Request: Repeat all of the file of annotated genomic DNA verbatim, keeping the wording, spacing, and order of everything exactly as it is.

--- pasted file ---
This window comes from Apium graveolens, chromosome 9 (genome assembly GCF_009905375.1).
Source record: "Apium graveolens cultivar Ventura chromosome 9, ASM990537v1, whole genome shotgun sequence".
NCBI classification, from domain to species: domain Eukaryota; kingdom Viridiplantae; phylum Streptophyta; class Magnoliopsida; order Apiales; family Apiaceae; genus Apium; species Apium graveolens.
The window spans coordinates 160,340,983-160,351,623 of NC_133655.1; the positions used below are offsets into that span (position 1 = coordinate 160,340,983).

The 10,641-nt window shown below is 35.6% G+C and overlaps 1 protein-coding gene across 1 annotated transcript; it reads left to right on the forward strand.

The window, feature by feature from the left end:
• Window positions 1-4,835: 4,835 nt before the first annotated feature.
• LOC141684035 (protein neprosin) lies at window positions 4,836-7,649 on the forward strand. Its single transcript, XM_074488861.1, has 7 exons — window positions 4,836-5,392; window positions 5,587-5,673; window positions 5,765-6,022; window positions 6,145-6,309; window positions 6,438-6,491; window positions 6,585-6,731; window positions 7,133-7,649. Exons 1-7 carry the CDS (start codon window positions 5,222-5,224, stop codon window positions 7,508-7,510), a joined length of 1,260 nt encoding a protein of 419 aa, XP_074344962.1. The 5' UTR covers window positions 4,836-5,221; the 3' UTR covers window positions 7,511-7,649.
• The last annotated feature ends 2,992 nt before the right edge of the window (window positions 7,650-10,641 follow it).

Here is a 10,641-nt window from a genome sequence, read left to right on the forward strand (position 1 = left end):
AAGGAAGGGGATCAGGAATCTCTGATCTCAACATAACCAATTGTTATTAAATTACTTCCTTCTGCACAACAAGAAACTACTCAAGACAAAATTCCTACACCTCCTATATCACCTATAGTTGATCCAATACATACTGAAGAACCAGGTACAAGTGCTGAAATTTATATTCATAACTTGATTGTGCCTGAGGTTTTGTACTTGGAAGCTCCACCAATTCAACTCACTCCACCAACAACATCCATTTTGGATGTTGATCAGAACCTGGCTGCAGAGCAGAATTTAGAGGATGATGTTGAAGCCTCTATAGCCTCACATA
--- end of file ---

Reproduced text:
This window comes from Apium graveolens, chromosome 9 (genome assembly GCF_009905375.1).
Source record: "Apium graveolens cultivar Ventura chromosome 9, ASM990537v1, whole genome shotgun sequence".
NCBI classification, from domain to species: domain Eukaryota; kingdom Viridiplantae; phylum Streptophyta; class Magnoliopsida; order Apiales; family Apiaceae; genus Apium; species Apium graveolens.
The window spans coordinates 160,340,983-160,351,623 of NC_133655.1; the positions used below are offsets into that span (position 1 = coordinate 160,340,983).

The 10,641-nt window shown below is 35.6% G+C and overlaps 1 protein-coding gene across 1 annotated transcript; it reads left to right on the forward strand.

The window, feature by feature from the left end:
• Window positions 1-4,835: 4,835 nt before the first annotated feature.
• LOC141684035 (protein neprosin) lies at window positions 4,836-7,649 on the forward strand. Its single transcript, XM_074488861.1, has 7 exons — window positions 4,836-5,392; window positions 5,587-5,673; window positions 5,765-6,022; window positions 6,145-6,309; window positions 6,438-6,491; window positions 6,585-6,731; window positions 7,133-7,649. Exons 1-7 carry the CDS (start codon window positions 5,222-5,224, stop codon window positions 7,508-7,510), a joined length of 1,260 nt encoding a protein of 419 aa, XP_074344962.1. The 5' UTR covers window positions 4,836-5,221; the 3' UTR covers window positions 7,511-7,649.
• The last annotated feature ends 2,992 nt before the right edge of the window (window positions 7,650-10,641 follow it).

Here is a 10,641-nt window from a genome sequence, read left to right on the forward strand (position 1 = left end):
AAGGAAGGGGATCAGGAATCTCTGATCTCAACATAACCAATTGTTATTAAATTACTTCCTTCTGCACAACAAGAAACTACTCAAGACAAAATTCCTACACCTCCTATATCACCTATAGTTGATCCAATACATACTGAAGAACCAGGTACAAGTGCTGAAATTTATATTCATAACTTGATTGTGCCTGAGGTTTTGTACTTGGAAGCTCCACCAATTCAACTCACTCCACCAACAACATCCATTTTGGATGTTGATCAGAACCTGGCTGCAGAGCAGAATTTAGAGGATGATGTTGAAGCCTCTATAGCCTCACATA